Remembering Patteson – Father Brian Macdonald-Milne

Honorary Archivist, The Melanesian Mission UK and Honorary Canon of St Barnabas’ Cathedral, Honiara, Solomon Islands, Father Brian Macdonald-Milne writes how Patteson has influenced his entire life.

Patteson's Cross, Nukapu
Patteson’s Cross, Nukapu

I was born before the Second World War, during which I became a choir boy at St Barnabas Church in Sutton, Surrey. One of my hobbies, like many boys in those days, was collecting stamps. We had very little pocket money, but stamps could be acquired in many ways, either by asking people for ones they received on their mail or using one’s small amount of pocket money to buy what one could afford. When I was about thirteen, I visited Trinity Road in Tooting, South London, as I knew that there were two places which would interest me – a stamp shop and an aquarium shop. As I passed the stamp shop, something caught my eye in the window — it was the first stamp issue for the Pitcairn Islands, a British colony in Polynesia. On closer examination, I realized that the set of stamps told the story of the mutiny on the ‘Bounty’, and I went in and bought the set.

I have always been interested in history, and the subject of the stamps set me doing some reading about the Bounty mutineers, and how they fled with some Tahitians to the uninhabited isolated Pitcairn Island to escape punishment. Their descendants later moved to Norfolk Island, having outgrown the small island of Pitcairn, where they had become Anglican Christians and been given a priest by the Bishop of London. The Reverend Mr. Nobbs moved with them to Norfolk Island, south of Melanesia, after it had ceased to be a British penal colony. From my reading I learnt that the Bishop of Melanesia, John Coleridge Patteson, had set up a school for Melanesians on Norfolk Island in 1866/7 and had also ministered to the Pitcairners there when they needed a bishop. I became interested in and inspired by this man. I asked my school chaplain if he had any books about the Church in the Pacific so that I could get a wider picture of the Churches’ work there. He said ‘I have not been asked that before. Are you hoping to go there?’ I had not considered going anywhere at that time — I was just fourteen and being prepared by him for confirmation! I replied however that it might be a good idea. He then said, ‘ Would you go as a layman or as a priest?’ That question changed my life. We had no priests in my family. Our family business in London SW19 was an engineering firm, established by my father, and I was his elder son. However, I thought and prayed and came to believe that this was a call from God, not only to the priesthood but to the Pacific. Eventually my family came to accept this totally unexpected call.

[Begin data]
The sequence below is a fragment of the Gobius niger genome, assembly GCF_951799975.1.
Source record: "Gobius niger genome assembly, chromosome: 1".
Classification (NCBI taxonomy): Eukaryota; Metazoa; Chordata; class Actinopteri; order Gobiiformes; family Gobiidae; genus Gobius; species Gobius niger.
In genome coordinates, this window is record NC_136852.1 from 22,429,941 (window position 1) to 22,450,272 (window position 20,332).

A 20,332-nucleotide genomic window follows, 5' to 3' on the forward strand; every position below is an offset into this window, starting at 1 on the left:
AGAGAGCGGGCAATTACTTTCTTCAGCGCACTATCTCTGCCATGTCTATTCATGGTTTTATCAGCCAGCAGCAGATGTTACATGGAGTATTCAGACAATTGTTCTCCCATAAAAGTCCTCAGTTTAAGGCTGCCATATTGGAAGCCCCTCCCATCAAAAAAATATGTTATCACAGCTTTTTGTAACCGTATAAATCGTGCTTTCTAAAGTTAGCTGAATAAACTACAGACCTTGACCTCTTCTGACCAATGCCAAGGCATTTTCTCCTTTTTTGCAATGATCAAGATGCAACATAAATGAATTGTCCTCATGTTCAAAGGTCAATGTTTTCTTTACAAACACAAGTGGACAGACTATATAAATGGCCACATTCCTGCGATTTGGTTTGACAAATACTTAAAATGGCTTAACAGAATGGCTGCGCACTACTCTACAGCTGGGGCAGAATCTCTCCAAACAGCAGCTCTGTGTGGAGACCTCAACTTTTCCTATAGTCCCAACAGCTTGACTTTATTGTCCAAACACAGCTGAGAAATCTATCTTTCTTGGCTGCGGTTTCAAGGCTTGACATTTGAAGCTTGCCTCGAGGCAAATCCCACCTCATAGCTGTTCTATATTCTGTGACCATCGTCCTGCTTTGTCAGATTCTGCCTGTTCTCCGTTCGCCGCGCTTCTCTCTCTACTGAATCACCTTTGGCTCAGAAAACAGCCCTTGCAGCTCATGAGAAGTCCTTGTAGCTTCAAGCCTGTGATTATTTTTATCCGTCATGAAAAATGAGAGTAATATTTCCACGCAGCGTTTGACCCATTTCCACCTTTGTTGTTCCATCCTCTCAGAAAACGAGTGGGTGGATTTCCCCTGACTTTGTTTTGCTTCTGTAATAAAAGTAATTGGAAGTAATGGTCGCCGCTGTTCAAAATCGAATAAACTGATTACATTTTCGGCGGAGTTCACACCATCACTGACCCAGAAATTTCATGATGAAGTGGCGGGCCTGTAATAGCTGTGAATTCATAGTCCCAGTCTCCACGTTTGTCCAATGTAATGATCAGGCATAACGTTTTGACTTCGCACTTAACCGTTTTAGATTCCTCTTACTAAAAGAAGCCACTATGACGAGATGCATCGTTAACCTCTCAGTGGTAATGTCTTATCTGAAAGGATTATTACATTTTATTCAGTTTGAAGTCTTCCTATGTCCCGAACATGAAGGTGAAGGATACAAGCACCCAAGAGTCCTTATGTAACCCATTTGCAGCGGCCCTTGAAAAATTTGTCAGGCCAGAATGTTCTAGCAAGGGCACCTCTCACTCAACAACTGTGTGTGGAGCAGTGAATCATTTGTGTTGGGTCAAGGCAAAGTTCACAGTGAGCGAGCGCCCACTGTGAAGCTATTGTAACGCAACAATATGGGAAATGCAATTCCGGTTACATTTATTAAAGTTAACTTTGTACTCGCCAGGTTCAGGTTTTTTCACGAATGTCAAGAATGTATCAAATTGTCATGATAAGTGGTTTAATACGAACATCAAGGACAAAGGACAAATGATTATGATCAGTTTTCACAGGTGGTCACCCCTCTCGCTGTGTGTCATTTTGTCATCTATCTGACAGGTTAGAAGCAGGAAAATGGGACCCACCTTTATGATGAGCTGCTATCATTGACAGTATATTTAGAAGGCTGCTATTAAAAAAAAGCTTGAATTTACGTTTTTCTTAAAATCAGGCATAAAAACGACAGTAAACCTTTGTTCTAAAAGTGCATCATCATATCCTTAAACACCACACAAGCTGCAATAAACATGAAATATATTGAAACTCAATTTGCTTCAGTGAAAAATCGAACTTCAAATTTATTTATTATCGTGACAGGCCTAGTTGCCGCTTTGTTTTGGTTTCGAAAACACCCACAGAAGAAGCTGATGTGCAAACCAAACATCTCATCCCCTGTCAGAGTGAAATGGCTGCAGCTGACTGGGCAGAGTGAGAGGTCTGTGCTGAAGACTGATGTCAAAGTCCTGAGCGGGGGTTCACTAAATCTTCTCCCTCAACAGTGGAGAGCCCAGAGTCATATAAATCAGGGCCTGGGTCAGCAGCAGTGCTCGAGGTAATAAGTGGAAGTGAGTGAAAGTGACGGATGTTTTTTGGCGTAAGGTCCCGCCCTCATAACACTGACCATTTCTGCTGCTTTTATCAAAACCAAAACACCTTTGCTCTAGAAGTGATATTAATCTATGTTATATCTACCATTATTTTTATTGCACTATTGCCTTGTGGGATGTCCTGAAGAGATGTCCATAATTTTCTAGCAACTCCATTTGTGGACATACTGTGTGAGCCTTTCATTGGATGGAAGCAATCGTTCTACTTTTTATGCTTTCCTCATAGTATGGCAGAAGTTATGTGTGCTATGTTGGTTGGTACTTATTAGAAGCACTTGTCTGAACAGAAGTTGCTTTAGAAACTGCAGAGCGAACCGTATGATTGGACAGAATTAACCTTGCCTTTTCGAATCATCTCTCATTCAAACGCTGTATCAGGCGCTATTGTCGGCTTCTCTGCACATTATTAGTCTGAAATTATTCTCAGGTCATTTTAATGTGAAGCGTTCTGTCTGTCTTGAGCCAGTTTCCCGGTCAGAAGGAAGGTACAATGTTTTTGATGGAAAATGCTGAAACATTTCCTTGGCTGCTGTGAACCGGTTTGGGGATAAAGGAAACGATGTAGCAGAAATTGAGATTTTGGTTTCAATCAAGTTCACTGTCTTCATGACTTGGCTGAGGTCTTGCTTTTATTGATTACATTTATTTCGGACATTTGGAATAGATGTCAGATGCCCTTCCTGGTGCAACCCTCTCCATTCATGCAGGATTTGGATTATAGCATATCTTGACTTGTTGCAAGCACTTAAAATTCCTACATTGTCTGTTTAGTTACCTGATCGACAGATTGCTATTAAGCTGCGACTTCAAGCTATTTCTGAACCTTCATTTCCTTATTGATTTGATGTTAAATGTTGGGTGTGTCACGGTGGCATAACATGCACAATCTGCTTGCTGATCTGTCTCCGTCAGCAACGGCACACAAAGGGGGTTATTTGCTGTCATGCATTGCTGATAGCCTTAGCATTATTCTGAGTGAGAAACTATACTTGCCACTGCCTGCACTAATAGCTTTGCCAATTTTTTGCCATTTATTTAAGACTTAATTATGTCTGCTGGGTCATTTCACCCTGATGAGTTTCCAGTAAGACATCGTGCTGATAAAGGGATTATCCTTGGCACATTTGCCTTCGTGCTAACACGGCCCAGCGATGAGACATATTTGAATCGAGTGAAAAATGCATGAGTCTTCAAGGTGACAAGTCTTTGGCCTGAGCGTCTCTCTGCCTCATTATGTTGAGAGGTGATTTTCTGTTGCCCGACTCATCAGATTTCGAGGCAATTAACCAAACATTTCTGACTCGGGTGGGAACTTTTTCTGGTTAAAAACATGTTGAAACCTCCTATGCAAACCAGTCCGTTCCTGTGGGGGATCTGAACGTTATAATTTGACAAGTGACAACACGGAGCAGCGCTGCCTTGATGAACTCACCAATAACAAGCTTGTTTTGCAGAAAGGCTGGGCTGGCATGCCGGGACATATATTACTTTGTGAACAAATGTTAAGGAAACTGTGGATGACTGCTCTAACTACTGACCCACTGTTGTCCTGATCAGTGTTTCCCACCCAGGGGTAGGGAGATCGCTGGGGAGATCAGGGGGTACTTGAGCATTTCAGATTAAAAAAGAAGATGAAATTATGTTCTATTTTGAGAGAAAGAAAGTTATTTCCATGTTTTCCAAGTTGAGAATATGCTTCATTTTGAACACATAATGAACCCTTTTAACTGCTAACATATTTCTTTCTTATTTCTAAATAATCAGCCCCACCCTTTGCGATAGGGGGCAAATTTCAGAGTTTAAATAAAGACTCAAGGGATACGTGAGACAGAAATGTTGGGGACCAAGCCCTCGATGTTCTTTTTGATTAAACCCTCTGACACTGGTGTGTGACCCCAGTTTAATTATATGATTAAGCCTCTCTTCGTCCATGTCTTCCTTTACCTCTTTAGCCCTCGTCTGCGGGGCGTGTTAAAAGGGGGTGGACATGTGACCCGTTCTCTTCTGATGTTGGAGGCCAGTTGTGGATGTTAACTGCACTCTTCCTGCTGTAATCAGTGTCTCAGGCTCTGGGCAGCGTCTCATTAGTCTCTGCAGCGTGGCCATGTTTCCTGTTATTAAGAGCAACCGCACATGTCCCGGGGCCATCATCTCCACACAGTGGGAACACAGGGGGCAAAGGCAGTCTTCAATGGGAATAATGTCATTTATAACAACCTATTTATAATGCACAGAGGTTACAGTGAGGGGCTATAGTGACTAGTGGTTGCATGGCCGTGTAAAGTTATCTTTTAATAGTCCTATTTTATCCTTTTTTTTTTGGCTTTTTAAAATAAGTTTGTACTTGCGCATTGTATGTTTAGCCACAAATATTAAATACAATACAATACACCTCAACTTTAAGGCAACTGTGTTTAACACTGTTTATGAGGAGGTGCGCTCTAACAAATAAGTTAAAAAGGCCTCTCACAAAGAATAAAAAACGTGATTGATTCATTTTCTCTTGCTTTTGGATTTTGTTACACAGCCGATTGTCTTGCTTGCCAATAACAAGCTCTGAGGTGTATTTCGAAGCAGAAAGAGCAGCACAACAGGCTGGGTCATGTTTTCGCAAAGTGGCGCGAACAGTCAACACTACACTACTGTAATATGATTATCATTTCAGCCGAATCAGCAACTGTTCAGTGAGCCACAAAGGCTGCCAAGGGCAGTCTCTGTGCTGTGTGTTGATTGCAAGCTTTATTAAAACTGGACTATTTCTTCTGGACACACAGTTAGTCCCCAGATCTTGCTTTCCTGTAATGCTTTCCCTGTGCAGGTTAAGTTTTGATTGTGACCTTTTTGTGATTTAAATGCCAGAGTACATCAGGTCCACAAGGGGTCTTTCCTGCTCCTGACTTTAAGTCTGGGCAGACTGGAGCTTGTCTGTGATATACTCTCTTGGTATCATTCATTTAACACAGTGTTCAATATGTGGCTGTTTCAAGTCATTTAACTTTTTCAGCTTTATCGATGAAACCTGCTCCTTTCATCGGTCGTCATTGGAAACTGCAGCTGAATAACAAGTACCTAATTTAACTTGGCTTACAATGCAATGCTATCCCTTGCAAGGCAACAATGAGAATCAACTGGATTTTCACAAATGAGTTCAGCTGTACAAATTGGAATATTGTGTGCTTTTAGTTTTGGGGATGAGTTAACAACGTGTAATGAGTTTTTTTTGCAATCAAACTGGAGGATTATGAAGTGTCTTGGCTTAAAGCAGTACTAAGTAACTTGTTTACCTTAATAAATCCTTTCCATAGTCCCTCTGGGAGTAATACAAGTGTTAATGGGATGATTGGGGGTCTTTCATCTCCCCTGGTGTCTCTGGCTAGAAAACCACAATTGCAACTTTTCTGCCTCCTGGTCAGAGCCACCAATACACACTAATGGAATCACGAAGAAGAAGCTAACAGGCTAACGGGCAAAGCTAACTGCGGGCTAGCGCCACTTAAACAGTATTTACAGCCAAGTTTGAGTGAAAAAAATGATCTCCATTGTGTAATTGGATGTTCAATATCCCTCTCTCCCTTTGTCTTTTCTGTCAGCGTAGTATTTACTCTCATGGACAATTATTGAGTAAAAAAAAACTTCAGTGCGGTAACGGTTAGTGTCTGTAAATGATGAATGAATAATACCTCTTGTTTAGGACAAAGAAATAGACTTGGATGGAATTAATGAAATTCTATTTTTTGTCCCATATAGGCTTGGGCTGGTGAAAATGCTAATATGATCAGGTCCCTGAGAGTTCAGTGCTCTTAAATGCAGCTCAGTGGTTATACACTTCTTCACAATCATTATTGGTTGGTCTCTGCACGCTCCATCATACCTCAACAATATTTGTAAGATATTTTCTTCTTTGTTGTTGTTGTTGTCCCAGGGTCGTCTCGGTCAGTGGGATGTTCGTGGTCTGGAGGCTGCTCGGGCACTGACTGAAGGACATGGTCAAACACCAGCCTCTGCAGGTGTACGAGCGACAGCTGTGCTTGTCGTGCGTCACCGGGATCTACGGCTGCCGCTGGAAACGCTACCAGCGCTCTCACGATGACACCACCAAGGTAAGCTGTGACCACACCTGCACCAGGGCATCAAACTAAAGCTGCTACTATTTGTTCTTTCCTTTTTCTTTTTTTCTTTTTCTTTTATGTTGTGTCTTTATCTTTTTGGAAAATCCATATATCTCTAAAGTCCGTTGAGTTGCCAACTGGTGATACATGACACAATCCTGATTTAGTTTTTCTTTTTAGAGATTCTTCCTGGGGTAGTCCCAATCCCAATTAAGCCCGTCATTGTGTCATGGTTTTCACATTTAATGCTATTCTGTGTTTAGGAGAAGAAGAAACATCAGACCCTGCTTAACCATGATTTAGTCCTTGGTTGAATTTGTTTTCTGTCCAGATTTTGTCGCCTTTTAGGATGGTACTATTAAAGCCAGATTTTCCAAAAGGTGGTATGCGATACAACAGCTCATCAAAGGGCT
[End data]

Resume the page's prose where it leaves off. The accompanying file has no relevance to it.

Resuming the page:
Two missionary dioceses were then associated with the New Zealand Anglican Church — Polynesia and Melanesia. I was interested in both, and even started a branch of the Polynesia Diocesan Association at Croydon Parish Church, now Croydon Minster, which I ran for a while. However, I decided that I ought to make up my mind where I should offer to serve. It was Bishop Patteson who provided the answer. I really wanted to follow in his footsteps, and also to follow — as far as I could — his example. As a teenager, I therefore contacted the Melanesian Mission office in London, and was put on their list of possible future missionaries. I left for Melanesia by ship in 1964, having been ordained as a priest in 1961. On the way from Sydney to Honiara in the Solomons by ship, we called at Norfolk Island and I was able to visit the Patteson Memorial Chapel there.

St Barnabas Chapel, Norfolk Island
St Barnabas Chapel, Norfolk Island

Bishop Patteson has guided me in how I have tried, by the grace of God, to fulfil my ministry in and for the Anglican Church of Melanesia. Like him, I taught Melanesians and prepared some of them for ordained ministry and evangelistic work. I used Melanesian languages in my work, I lived in a Melanesian way, sometimes sharing my home with Melanesians, and eventually I was adopted into a Melanesian family. I was prepared to stay in the islands — if necessary as a single man — for as long as I was wanted. I therefore owe a great debt to the man who has so deeply affected my life from early days, and whose life and martyrdom I have researched and written about. In many ways, he is still an inspiration and encouragement to me today. Thanks be to God for the humble, saintly, talented, and devoted servant of God and of Melanesia, John Coleridge Patteson.

Collect for Bishop John Coleridge Patteson

God of all tribes and peoples and tongues,
who called your servant John Coleridge Patteson
to witness in life and death to the gospel of Christ
amongst the peoples of Melanesia:
grant us to hear your call to service
and to respond trustfully and joyfully
to Jesus Christ our redeemer,
who is alive and reigns with you,
in the unity of the Holy Spirit,
one God, now and for ever


Fr Brian MacDonald Milne

Brian MacDonald Milne